>> isn't that an easy thing to blame the media. >> i'm not blaming the media. >> in a way you are. you say the media shouldn't write about the people- >> i'm saying the news media perpetuates it by appearing humane. >> how do you get to understand what has caused these things, particularly where these radicalized young men at the heart of normal society in america, how do you get to tackle this type of situation and prevent it from happening elsewhere, if you don't tell the public, this is actually what happened and why. >> the same way we always have. they get decided by police, psychologists, psychiatrist, the 9/11 commission. that's great. you can talk about events such as the boston marathon. when you humanize them as humans, the people who identify with them -- it's just one component of that, if that were
and his intention was to utilize those multiple rounds to cause harm to a large number of individuals. >> arapaho county sheriff, grayson robinson talking about what he believed karl pierson planned to do last friday, kill as many people as possible at arapaho high school. our psychiatrist, dr. welner. there are a lot of people tweet ing, i would say 80% are agreeing with you that the media is responsible for glamor rising these people. >> and the 40% that are angry, you can respond to them, too. >> it's a really interesting debate. my only interest is trying to get to the heart of what is making so many young people in america want to do this kind of thing. i have to say they're almost always now young white males between 18-25.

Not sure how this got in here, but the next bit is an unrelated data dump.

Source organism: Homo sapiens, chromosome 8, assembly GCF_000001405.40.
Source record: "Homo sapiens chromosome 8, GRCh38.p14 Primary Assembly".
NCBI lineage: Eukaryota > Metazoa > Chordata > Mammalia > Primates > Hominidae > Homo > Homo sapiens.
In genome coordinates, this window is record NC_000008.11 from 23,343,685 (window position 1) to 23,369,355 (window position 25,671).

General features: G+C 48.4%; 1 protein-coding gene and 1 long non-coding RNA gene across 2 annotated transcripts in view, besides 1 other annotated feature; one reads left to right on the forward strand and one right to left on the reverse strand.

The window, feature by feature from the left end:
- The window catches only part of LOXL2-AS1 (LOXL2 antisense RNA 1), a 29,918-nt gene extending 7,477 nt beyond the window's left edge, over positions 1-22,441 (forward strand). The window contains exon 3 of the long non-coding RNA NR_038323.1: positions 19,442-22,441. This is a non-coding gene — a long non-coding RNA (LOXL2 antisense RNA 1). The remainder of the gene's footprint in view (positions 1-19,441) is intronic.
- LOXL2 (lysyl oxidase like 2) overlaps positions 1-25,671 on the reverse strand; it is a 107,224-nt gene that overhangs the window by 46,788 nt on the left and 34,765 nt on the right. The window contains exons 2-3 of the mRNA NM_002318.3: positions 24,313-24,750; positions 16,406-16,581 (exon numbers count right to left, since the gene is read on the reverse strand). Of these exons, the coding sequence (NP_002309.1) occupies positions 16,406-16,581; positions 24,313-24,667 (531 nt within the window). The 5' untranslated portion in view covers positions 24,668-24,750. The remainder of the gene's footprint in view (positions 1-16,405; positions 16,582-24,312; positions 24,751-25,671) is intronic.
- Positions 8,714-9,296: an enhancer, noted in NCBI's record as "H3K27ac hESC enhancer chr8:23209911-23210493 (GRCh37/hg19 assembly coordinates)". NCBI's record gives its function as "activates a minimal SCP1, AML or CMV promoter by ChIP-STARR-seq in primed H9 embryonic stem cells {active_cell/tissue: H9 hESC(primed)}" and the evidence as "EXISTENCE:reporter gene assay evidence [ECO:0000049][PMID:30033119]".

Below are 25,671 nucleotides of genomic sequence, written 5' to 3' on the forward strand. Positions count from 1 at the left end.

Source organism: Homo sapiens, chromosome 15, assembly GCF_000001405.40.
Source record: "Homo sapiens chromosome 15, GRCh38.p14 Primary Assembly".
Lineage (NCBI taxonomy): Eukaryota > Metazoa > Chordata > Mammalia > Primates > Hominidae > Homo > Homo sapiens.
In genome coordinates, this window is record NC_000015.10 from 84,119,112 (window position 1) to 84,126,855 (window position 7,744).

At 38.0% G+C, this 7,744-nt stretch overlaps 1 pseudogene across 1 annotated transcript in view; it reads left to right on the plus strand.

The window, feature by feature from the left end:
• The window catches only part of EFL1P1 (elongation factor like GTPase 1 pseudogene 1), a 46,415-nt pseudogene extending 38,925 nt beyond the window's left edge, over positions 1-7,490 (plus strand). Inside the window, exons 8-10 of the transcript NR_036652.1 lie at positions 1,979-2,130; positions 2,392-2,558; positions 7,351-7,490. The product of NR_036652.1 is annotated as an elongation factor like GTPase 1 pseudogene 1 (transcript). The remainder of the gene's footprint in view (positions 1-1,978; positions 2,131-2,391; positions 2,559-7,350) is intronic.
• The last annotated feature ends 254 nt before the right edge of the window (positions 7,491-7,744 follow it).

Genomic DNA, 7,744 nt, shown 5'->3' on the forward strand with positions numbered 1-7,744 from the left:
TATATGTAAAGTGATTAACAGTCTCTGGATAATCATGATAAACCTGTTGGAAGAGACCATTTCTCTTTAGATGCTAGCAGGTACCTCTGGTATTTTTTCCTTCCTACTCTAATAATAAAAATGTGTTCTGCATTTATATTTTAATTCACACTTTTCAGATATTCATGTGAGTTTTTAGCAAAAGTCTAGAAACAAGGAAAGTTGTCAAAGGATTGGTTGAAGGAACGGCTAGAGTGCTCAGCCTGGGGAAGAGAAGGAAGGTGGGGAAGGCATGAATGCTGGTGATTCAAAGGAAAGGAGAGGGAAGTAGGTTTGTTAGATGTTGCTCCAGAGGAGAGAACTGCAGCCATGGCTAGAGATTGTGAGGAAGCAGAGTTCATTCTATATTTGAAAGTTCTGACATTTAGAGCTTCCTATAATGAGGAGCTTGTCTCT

i don't know why, it seems to be the pattern of all mass shootings, school shootings and so on. >> i don't know that i would agree with that. let me qualify that. >> let me give you my thesis. my thesis is very straightforward. i'm sure the media could do less to glamorize these people. i agree with you. perhaps we overdo naming and details. i think it's important america have that information. glamor rising the gun in society is, to me, even more fundamental to this. there is a certain kind of ramboesque quality to this culture which encourages young people to think i will go blaze up a school. >> this gets back to the issue i said this has nothing to do with culture because if schools were so safe in the black community, gee, i failed to get that memo. the reality is there are all kinds of cultural forces that bombard our children that says guns are a necessary accessory
to manhood. and fathers have got to do whatever is possible to teach their children what it is to be a man, to be creative, to have responsibility and for children who are children of divorced homes where there isn't a man in the house or available man, we have to look out for our communities. going back to again the black community, there has to be some awakening that the idea of certain elements of hip-hop culture that have glamorized guns and have made it a necessary accessory of million hood is responsible for the callous cannibalism in the black community by violence. it's disgraceful. >> all that is correct, however, this is not about the black community and guns. >> no. it's about glam or rising guns, the same thing. i agree with you. i agree with you. >> let's focus -- okay. let's focus on this particular issue i have picked up on, i would say 95% of all the mass